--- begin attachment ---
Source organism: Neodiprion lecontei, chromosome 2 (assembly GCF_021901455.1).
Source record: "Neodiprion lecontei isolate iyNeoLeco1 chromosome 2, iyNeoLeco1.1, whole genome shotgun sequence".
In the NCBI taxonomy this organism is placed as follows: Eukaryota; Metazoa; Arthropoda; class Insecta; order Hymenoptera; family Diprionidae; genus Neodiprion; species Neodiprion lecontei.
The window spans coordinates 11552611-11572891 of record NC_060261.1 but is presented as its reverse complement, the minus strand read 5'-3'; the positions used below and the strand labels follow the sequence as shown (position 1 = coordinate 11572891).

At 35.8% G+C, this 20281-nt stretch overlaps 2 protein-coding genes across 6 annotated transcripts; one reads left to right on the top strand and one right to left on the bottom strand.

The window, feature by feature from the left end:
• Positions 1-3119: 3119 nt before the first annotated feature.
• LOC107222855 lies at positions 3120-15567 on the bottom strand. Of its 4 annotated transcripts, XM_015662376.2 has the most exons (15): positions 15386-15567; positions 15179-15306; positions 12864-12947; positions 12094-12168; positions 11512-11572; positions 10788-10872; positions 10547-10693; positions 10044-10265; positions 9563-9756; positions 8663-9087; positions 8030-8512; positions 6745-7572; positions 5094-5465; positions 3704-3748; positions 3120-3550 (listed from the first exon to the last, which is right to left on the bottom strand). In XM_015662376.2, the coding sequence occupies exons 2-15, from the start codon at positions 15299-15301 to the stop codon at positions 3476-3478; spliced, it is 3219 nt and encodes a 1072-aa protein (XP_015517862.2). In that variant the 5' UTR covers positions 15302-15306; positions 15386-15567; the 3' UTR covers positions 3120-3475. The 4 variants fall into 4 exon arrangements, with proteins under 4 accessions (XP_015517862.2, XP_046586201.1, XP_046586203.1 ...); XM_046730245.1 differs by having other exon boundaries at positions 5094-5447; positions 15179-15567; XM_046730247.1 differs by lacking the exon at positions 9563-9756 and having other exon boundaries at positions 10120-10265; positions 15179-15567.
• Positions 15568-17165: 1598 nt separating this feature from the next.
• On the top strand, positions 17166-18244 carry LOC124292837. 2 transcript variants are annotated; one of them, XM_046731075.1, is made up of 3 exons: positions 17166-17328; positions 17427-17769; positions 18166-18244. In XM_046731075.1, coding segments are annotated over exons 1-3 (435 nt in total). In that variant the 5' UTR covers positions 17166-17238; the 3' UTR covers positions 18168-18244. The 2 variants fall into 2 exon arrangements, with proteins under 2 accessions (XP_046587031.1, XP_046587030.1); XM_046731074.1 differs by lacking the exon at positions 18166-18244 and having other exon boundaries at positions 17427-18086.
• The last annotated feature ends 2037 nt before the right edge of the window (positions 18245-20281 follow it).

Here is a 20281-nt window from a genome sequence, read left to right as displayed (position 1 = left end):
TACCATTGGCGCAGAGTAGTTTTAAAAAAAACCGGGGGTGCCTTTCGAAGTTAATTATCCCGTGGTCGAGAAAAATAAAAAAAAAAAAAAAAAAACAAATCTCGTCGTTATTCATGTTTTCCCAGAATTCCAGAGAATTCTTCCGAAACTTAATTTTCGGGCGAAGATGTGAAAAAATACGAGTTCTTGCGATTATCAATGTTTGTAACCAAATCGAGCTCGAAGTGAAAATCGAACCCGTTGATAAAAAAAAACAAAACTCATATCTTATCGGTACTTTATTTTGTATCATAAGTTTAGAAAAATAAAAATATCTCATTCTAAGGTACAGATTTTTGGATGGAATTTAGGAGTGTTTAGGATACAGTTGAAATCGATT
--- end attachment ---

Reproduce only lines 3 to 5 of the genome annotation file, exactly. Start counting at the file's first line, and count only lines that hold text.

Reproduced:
In the NCBI taxonomy this organism is placed as follows: Eukaryota; Metazoa; Arthropoda; class Insecta; order Hymenoptera; family Diprionidae; genus Neodiprion; species Neodiprion lecontei.
The window spans coordinates 11552611-11572891 of record NC_060261.1 but is presented as its reverse complement, the minus strand read 5'-3'; the positions used below and the strand labels follow the sequence as shown (position 1 = coordinate 11572891).

At 35.8% G+C, this 20281-nt stretch overlaps 2 protein-coding genes across 6 annotated transcripts; one reads left to right on the top strand and one right to left on the bottom strand.